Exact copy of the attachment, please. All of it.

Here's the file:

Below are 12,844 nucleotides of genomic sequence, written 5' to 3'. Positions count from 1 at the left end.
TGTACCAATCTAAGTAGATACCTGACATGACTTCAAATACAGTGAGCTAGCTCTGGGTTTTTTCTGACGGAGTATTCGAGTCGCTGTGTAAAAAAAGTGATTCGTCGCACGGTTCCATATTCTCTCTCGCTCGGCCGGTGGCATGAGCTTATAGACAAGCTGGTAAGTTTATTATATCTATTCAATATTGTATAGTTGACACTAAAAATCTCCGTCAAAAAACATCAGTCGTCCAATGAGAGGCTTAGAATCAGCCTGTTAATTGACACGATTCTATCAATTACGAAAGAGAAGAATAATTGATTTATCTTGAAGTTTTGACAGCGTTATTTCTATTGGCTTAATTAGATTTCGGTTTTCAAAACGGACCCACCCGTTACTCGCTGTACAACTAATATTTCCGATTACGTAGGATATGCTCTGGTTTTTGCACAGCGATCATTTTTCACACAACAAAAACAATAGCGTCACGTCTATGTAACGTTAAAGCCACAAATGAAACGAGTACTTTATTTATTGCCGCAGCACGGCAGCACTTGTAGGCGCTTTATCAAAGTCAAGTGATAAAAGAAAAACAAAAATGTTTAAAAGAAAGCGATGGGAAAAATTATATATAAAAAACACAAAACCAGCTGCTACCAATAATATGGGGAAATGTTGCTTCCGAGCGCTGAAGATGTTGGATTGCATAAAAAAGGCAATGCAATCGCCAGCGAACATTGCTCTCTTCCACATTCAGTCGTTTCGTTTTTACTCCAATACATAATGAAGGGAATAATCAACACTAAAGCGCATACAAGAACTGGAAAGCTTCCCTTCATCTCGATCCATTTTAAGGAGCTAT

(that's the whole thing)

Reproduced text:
Below are 12,844 nucleotides of genomic sequence, written 5' to 3'. Positions count from 1 at the left end.
TGTACCAATCTAAGTAGATACCTGACATGACTTCAAATACAGTGAGCTAGCTCTGGGTTTTTTCTGACGGAGTATTCGAGTCGCTGTGTAAAAAAAGTGATTCGTCGCACGGTTCCATATTCTCTCTCGCTCGGCCGGTGGCATGAGCTTATAGACAAGCTGGTAAGTTTATTATATCTATTCAATATTGTATAGTTGACACTAAAAATCTCCGTCAAAAAACATCAGTCGTCCAATGAGAGGCTTAGAATCAGCCTGTTAATTGACACGATTCTATCAATTACGAAAGAGAAGAATAATTGATTTATCTTGAAGTTTTGACAGCGTTATTTCTATTGGCTTAATTAGATTTCGGTTTTCAAAACGGACCCACCCGTTACTCGCTGTACAACTAATATTTCCGATTACGTAGGATATGCTCTGGTTTTTGCACAGCGATCATTTTTCACACAACAAAAACAATAGCGTCACGTCTATGTAACGTTAAAGCCACAAATGAAACGAGTACTTTATTTATTGCCGCAGCACGGCAGCACTTGTAGGCGCTTTATCAAAGTCAAGTGATAAAAGAAAAACAAAAATGTTTAAAAGAAAGCGATGGGAAAAATTATATATAAAAAACACAAAACCAGCTGCTACCAATAATATGGGGAAATGTTGCTTCCGAGCGCTGAAGATGTTGGATTGCATAAAAAAGGCAATGCAATCGCCAGCGAACATTGCTCTCTTCCACATTCAGTCGTTTCGTTTTTACTCCAATACATAATGAAGGGAATAATCAACACTAAAGCGCATACAAGAACTGGAAAGCTTCCCTTCATCTCGATCCATTTTAAGGAGCTAT